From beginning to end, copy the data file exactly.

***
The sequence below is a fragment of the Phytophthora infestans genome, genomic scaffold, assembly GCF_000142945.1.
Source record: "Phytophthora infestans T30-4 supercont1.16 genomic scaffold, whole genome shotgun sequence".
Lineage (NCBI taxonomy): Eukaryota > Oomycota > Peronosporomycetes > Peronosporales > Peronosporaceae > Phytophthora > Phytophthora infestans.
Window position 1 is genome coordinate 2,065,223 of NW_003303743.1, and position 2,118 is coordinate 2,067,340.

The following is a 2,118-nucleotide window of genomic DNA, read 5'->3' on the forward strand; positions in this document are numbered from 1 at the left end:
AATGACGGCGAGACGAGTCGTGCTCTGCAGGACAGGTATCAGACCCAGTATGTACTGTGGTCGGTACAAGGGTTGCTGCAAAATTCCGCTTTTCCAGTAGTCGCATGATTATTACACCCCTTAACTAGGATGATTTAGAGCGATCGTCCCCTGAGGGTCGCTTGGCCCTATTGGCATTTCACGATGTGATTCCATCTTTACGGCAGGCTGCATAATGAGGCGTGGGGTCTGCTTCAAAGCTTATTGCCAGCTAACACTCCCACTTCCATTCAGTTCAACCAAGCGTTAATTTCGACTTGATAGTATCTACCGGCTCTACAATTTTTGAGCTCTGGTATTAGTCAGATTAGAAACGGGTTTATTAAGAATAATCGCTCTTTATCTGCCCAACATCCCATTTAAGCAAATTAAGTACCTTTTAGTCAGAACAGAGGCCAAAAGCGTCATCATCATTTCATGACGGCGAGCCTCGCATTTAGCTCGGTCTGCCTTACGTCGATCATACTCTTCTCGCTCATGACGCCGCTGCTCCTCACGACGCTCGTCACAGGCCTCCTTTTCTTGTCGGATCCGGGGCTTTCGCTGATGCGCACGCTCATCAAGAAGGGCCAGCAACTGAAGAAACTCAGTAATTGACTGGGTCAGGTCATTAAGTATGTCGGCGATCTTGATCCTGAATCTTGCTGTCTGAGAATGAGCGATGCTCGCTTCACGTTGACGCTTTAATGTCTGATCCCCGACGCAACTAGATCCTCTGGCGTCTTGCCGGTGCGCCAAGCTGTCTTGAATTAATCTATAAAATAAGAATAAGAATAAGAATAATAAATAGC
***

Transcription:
The sequence below is a fragment of the Phytophthora infestans genome, genomic scaffold, assembly GCF_000142945.1.
Source record: "Phytophthora infestans T30-4 supercont1.16 genomic scaffold, whole genome shotgun sequence".
Lineage (NCBI taxonomy): Eukaryota > Oomycota > Peronosporomycetes > Peronosporales > Peronosporaceae > Phytophthora > Phytophthora infestans.
Window position 1 is genome coordinate 2,065,223 of NW_003303743.1, and position 2,118 is coordinate 2,067,340.

The following is a 2,118-nucleotide window of genomic DNA, read 5'->3' on the forward strand; positions in this document are numbered from 1 at the left end:
AATGACGGCGAGACGAGTCGTGCTCTGCAGGACAGGTATCAGACCCAGTATGTACTGTGGTCGGTACAAGGGTTGCTGCAAAATTCCGCTTTTCCAGTAGTCGCATGATTATTACACCCCTTAACTAGGATGATTTAGAGCGATCGTCCCCTGAGGGTCGCTTGGCCCTATTGGCATTTCACGATGTGATTCCATCTTTACGGCAGGCTGCATAATGAGGCGTGGGGTCTGCTTCAAAGCTTATTGCCAGCTAACACTCCCACTTCCATTCAGTTCAACCAAGCGTTAATTTCGACTTGATAGTATCTACCGGCTCTACAATTTTTGAGCTCTGGTATTAGTCAGATTAGAAACGGGTTTATTAAGAATAATCGCTCTTTATCTGCCCAACATCCCATTTAAGCAAATTAAGTACCTTTTAGTCAGAACAGAGGCCAAAAGCGTCATCATCATTTCATGACGGCGAGCCTCGCATTTAGCTCGGTCTGCCTTACGTCGATCATACTCTTCTCGCTCATGACGCCGCTGCTCCTCACGACGCTCGTCACAGGCCTCCTTTTCTTGTCGGATCCGGGGCTTTCGCTGATGCGCACGCTCATCAAGAAGGGCCAGCAACTGAAGAAACTCAGTAATTGACTGGGTCAGGTCATTAAGTATGTCGGCGATCTTGATCCTGAATCTTGCTGTCTGAGAATGAGCGATGCTCGCTTCACGTTGACGCTTTAATGTCTGATCCCCGACGCAACTAGATCCTCTGGCGTCTTGCCGGTGCGCCAAGCTGTCTTGAATTAATCTATAAAATAAGAATAAGAATAAGAATAATAAATAGC